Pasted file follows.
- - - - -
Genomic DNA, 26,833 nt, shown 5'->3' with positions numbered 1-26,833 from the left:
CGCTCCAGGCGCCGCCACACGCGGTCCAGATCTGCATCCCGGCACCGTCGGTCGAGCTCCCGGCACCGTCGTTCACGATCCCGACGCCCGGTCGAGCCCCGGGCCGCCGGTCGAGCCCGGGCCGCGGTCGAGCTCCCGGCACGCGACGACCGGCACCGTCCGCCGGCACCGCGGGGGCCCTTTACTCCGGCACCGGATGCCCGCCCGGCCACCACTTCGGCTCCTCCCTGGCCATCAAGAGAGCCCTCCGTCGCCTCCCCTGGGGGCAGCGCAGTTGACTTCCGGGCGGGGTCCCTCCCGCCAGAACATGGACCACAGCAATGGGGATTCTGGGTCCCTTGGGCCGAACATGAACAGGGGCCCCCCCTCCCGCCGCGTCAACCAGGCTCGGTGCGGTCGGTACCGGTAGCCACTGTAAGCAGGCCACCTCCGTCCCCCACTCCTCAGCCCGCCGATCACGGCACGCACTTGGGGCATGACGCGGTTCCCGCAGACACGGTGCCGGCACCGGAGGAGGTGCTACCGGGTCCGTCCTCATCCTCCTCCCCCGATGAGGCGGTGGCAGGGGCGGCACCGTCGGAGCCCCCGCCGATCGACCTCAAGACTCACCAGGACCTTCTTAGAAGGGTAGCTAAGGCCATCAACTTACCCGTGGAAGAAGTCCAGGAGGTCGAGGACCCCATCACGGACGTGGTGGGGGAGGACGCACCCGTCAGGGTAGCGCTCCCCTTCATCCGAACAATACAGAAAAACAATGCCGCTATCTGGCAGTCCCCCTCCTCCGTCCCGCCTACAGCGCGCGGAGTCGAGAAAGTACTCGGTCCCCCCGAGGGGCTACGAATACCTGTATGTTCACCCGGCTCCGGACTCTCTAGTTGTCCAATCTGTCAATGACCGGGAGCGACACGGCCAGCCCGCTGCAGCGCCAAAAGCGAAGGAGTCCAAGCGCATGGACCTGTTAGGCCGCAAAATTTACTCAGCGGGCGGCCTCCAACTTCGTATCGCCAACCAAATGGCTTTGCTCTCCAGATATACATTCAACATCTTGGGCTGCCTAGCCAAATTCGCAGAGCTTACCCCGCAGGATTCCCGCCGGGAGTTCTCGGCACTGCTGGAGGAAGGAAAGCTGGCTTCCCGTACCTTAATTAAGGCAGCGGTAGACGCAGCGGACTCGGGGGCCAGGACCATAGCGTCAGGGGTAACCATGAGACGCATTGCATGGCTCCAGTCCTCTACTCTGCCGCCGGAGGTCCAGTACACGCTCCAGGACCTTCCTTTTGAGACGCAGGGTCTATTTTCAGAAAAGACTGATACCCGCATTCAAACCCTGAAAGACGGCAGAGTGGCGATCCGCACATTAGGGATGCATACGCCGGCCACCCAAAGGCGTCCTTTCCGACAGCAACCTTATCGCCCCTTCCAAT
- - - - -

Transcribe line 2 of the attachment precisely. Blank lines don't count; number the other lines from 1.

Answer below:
CGCTCCAGGCGCCGCCACACGCGGTCCAGATCTGCATCCCGGCACCGTCGGTCGAGCTCCCGGCACCGTCGTTCACGATCCCGACGCCCGGTCGAGCCCCGGGCCGCCGGTCGAGCCCGGGCCGCGGTCGAGCTCCCGGCACGCGACGACCGGCACCGTCCGCCGGCACCGCGGGGGCCCTTTACTCCGGCACCGGATGCCCGCCCGGCCACCACTTCGGCTCCTCCCTGGCCATCAAGAGAGCCCTCCGTCGCCTCCCCTGGGGGCAGCGCAGTTGACTTCCGGGCGGGGTCCCTCCCGCCAGAACATGGACCACAGCAATGGGGATTCTGGGTCCCTTGGGCCGAACATGAACAGGGGCCCCCCCTCCCGCCGCGTCAACCAGGCTCGGTGCGGTCGGTACCGGTAGCCACTGTAAGCAGGCCACCTCCGTCCCCCACTCCTCAGCCCGCCGATCACGGCACGCACTTGGGGCATGACGCGGTTCCCGCAGACACGGTGCCGGCACCGGAGGAGGTGCTACCGGGTCCGTCCTCATCCTCCTCCCCCGATGAGGCGGTGGCAGGGGCGGCACCGTCGGAGCCCCCGCCGATCGACCTCAAGACTCACCAGGACCTTCTTAGAAGGGTAGCTAAGGCCATCAACTTACCCGTGGAAGAAGTCCAGGAGGTCGAGGACCCCATCACGGACGTGGTGGGGGAGGACGCACCCGTCAGGGTAGCGCTCCCCTTCATCCGAACAATACAGAAAAACAATGCCGCTATCTGGCAGTCCCCCTCCTCCGTCCCGCCTACAGCGCGCGGAGTCGAGAAAGTACTCGGTCCCCCCGAGGGGCTACGAATACCTGTATGTTCACCCGGCTCCGGACTCTCTAGTTGTCCAATCTGTCAATGACCGGGAGCGACACGGCCAGCCCGCTGCAGCGCCAAAAGCGAAGGAGTCCAAGCGCATGGACCTGTTAGGCCGCAAAATTTACTCAGCGGGCGGCCTCCAACTTCGTATCGCCAACCAAATGGCTTTGCTCTCCAGATATACATTCAACATCTTGGGCTGCCTAGCCAAATTCGCAGAGCTTACCCCGCAGGATTCCCGCCGGGAGTTCTCGGCACTGCTGGAGGAAGGAAAGCTGGCTTCCCGTACCTTAATTAAGGCAGCGGTAGACGCAGCGGACTCGGGGGCCAGGACCATAGCGTCAGGGGTAACCATGAGACGCATTGCATGGCTCCAGTCCTCTACTCTGCCGCCGGAGGTCCAGTACACGCTCCAGGACCTTCCTTTTGAGACGCAGGGTCTATTTTCAGAAAAGACTGATACCCGCATTCAAACCCTGAAAGACGGCAGAGTGGCGATCCGCACATTAGGGATGCATACGCCGGCCACCCAAAGGCGTCCTTTCCGACAGCAACCTTATCGCCCCTTCCAAT